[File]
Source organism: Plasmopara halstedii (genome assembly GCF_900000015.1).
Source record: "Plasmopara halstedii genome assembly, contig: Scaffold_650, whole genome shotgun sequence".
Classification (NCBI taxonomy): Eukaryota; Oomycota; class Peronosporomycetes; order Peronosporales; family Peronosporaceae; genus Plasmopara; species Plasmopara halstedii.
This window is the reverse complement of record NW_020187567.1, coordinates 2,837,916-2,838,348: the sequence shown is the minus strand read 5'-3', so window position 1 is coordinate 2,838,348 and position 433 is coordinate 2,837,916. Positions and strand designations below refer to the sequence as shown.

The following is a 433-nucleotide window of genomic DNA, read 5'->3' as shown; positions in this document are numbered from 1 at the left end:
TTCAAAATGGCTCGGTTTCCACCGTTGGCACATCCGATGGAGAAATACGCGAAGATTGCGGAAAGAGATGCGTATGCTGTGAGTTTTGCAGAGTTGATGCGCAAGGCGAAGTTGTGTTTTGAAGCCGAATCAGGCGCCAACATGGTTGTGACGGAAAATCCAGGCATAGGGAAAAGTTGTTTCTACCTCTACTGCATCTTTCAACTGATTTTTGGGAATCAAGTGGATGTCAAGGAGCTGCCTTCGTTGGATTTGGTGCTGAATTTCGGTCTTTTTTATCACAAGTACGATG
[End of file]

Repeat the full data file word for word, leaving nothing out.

Source organism: Plasmopara halstedii (genome assembly GCF_900000015.1).
Source record: "Plasmopara halstedii genome assembly, contig: Scaffold_650, whole genome shotgun sequence".
Classification (NCBI taxonomy): Eukaryota; Oomycota; class Peronosporomycetes; order Peronosporales; family Peronosporaceae; genus Plasmopara; species Plasmopara halstedii.
This window is the reverse complement of record NW_020187567.1, coordinates 2,837,916-2,838,348: the sequence shown is the minus strand read 5'-3', so window position 1 is coordinate 2,838,348 and position 433 is coordinate 2,837,916. Positions and strand designations below refer to the sequence as shown.

The following is a 433-nucleotide window of genomic DNA, read 5'->3' as shown; positions in this document are numbered from 1 at the left end:
TTCAAAATGGCTCGGTTTCCACCGTTGGCACATCCGATGGAGAAATACGCGAAGATTGCGGAAAGAGATGCGTATGCTGTGAGTTTTGCAGAGTTGATGCGCAAGGCGAAGTTGTGTTTTGAAGCCGAATCAGGCGCCAACATGGTTGTGACGGAAAATCCAGGCATAGGGAAAAGTTGTTTCTACCTCTACTGCATCTTTCAACTGATTTTTGGGAATCAAGTGGATGTCAAGGAGCTGCCTTCGTTGGATTTGGTGCTGAATTTCGGTCTTTTTTATCACAAGTACGATG